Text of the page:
Report: “The Changing Role Of Women In the 21st Century” (26/11/2008 meetup)
Janette Faherty the CEO of Avanta spoke at our meeting in November on “The Changing Role Of Women In the 21st Century.” She has recently made another presentation tackling the same issue.
There are more women than ever before in the UK labour market. 20 years ago men held 2.5 million more jobs than women. Today the figure is even. 73% of women of working age are in work (84% for men). Over half of women with dependent children aged under 5 are working.
But – women still earn 18% less than men. At managerial level the gap is 12%. Only 5% of directors of top 200 UK companies are women, whilst a third of all managers are women. Even in vocational areas with high percentages of female staff such as further education – only 28% of college principals are women.
In the 20th century women fought for suffrage, for the right to work, for the right to choose! Whilst these battles characterised the 20th century, are we in danger of being complacent in the 21st century? Do women of the 20th century, of which I am clearly one, believe that they have succeeded in dancing on the glass ceiling? Clearly the statistics show otherwise. Inspirational women like Dr Eleanor Macdonald who founded Women In Management in 1969, fully expected the need for women-only support groups to have “withered away” by 2000. If only! When I started in the training business in 1983 I was the only woman Chief Executive. Of the top 15 UK training companies in the UK in 2008 – guess what – I am still the only woman CEO.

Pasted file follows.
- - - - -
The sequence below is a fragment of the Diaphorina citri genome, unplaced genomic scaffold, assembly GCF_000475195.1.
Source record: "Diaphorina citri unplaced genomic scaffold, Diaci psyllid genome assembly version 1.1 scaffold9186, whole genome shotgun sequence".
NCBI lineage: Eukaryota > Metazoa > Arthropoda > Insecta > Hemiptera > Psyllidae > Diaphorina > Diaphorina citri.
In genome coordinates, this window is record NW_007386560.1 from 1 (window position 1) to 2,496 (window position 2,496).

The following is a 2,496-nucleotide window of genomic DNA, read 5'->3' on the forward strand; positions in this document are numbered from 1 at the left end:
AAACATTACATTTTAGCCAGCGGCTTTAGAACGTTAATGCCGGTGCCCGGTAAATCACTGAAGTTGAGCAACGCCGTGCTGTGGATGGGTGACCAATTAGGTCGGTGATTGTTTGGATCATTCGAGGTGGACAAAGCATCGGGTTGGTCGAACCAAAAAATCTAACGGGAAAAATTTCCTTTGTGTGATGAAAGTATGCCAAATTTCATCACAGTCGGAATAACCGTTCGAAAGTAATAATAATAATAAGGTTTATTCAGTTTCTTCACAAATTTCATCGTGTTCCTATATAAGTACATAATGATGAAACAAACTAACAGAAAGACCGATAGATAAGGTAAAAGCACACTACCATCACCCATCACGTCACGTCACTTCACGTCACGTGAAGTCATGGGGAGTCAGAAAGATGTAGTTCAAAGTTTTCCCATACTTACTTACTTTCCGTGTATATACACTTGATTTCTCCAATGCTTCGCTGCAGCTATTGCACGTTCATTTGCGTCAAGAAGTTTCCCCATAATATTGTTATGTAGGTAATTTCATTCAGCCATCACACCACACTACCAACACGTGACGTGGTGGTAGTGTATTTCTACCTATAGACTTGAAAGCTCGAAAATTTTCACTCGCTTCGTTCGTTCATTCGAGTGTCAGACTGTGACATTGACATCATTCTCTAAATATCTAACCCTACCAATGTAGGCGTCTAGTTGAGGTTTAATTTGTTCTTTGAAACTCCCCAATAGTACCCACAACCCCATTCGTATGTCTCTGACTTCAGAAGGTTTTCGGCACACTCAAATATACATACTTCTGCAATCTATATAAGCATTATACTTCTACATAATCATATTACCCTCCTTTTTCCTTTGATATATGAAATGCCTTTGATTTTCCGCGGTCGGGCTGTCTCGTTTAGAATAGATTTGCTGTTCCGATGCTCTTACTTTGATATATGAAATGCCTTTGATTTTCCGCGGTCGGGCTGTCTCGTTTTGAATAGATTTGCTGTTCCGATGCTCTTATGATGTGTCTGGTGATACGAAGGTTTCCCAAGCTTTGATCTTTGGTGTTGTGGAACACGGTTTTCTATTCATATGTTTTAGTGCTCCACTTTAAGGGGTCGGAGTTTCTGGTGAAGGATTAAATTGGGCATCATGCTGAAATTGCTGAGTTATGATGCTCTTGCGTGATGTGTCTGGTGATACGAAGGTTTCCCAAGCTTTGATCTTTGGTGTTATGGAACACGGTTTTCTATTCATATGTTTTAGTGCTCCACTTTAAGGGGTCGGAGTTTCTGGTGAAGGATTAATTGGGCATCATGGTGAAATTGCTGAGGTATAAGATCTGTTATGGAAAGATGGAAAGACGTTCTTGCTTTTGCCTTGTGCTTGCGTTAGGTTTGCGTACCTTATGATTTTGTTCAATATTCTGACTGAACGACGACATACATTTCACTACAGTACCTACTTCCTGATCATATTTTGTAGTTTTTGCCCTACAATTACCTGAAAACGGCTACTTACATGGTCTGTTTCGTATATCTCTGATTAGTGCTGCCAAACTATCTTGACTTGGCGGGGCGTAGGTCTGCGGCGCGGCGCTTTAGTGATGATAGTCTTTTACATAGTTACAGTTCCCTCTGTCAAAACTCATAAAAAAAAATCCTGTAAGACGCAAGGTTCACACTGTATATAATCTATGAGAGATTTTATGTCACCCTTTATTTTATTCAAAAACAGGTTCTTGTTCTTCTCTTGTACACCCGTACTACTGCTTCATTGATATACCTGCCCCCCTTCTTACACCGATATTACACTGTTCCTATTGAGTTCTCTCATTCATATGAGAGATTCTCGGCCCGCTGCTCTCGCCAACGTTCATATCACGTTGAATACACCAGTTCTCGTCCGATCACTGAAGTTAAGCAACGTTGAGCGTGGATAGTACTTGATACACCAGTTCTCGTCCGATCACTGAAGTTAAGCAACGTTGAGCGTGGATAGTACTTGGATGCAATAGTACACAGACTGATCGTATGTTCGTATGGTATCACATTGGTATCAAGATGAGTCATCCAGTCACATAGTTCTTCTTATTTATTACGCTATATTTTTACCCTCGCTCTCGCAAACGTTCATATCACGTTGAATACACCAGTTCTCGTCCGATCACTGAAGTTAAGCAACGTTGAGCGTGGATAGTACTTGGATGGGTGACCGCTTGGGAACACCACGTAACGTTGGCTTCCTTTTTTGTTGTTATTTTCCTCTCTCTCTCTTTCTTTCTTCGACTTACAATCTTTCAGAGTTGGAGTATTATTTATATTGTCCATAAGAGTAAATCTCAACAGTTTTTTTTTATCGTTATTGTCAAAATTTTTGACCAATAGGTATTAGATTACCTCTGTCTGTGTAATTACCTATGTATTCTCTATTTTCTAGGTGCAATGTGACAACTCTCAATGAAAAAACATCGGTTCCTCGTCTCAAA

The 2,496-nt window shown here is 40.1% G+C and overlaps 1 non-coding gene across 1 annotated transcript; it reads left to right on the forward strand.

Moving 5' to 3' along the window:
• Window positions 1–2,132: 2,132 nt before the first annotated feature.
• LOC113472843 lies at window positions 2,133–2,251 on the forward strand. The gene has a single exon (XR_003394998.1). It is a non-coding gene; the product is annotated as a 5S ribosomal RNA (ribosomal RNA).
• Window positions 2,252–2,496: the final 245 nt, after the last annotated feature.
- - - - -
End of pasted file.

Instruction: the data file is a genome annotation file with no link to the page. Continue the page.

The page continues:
The needs of the 21st century workforce and its managers are clearly those of flexibility, planning, organising, team work, multi-tasking – all skills and attributes that come naturally to women. Women are still likely to be responsible for double-jobbing, i.e. balancing between home and work. Where does equality of opportunity start? To coin a 20th century phrase, the political is the personal. Equality starts and is surely learnt in the home, not just for our daughters but for our sons. Perhaps women should have a “take our sons to work day”!
Girls out-perform boys not only at school but in our colleges and universities and yet this also fails to translate into the proportion in higher management levels and leading roles in business and the professions.
In business there has been considerable growth in the number of women running their own businesses; 27% of all self employed people are women, 600,000 businesses are women-led. However out of the world’s 27 major economies, the UK is 23rd in the number of women entrepreneurs.
Women borrow less and repay a higher percentage than men. Ethnic women are two-and-a-half times more likely to start a business than their white counterparts. However women are less likely to believe they have the attributes to start/run their own business than men. They do not know any female role models. Organisations such as Prowess and LeicesHERday Trust provide great support, but we need more of this if women are to fulfil their potential and be able to make valid and appropriate choices.
The role of women in the 21st century must encompass improved opportunities in jobs, training and business. 20th century women must carry on the struggle to ensure this happens for our daughters and granddaughters.